Altoona Mirror from Altoona, Pennsylvania on May 5, 1930 · Page 20
Get access to this page with a Free Trial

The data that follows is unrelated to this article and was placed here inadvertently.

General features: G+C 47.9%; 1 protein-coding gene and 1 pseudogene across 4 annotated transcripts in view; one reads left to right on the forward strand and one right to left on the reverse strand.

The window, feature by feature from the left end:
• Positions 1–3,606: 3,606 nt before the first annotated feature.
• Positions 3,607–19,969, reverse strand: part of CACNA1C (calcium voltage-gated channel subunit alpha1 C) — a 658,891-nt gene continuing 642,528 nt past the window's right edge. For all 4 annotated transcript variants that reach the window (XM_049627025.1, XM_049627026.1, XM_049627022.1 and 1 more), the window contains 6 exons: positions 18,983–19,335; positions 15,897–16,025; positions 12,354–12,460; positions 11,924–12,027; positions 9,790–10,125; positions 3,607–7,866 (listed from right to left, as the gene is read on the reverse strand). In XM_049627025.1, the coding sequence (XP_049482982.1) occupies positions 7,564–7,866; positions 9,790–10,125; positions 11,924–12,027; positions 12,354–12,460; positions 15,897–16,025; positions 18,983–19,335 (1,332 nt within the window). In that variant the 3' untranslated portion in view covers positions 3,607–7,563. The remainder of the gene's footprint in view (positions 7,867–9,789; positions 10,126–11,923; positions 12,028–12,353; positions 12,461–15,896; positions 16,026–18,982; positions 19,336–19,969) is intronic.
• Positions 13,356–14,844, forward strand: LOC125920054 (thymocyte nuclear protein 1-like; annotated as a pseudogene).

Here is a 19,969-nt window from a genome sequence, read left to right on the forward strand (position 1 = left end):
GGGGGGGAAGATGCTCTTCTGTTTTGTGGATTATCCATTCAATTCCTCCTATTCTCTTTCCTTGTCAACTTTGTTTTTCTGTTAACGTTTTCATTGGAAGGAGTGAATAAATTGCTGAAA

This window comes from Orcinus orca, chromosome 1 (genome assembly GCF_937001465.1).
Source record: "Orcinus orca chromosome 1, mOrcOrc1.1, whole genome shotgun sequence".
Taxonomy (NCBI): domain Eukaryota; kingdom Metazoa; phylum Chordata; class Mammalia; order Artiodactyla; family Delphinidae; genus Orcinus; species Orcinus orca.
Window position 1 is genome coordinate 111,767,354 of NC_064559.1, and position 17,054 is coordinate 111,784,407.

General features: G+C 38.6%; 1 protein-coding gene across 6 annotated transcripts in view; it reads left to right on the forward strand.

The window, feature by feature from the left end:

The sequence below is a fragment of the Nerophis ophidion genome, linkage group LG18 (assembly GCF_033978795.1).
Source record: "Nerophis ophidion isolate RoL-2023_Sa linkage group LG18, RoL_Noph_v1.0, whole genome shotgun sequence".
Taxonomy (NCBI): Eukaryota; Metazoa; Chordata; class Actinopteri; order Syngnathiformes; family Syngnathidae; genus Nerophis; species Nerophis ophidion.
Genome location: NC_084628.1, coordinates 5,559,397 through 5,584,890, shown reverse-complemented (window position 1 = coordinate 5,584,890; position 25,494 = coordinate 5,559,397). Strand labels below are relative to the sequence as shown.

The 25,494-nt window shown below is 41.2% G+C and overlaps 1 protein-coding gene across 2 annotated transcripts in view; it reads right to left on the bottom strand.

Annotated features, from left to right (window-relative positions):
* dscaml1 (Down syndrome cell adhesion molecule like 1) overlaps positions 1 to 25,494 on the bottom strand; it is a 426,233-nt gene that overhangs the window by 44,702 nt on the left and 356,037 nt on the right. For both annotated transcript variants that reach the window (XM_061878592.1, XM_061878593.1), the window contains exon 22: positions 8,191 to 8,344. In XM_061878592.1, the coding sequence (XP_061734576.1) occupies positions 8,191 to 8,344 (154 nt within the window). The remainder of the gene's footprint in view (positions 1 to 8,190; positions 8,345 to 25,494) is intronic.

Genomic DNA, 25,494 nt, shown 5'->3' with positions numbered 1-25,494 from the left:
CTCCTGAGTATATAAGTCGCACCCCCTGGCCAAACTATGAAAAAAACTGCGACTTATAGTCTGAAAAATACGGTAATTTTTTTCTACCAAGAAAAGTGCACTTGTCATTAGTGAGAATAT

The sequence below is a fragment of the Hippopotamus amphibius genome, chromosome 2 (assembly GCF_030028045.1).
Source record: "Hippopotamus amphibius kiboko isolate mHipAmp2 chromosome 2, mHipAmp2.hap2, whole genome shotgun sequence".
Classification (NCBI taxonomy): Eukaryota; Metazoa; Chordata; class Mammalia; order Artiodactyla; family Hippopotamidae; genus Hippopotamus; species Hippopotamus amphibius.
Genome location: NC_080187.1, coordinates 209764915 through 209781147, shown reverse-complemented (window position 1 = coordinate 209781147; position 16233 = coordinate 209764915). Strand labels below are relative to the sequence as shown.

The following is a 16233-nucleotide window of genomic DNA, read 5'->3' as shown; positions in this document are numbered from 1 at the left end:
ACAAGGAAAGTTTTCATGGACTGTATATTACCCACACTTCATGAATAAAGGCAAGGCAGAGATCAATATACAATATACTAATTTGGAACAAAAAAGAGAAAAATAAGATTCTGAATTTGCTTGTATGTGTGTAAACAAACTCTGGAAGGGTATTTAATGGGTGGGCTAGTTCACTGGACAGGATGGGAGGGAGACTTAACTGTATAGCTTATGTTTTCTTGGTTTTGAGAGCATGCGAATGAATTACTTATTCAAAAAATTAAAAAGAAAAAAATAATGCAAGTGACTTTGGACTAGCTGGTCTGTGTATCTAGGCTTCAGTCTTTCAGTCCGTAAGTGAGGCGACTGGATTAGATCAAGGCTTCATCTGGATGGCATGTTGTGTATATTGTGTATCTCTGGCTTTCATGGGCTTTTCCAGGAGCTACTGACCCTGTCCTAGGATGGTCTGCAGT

Altoona Mirror from Altoona, Pennsylvania · Page 20

Altoona, Pennsylvania
Issue Date:
Monday, May 5, 1930
Page 20
Start Free Trial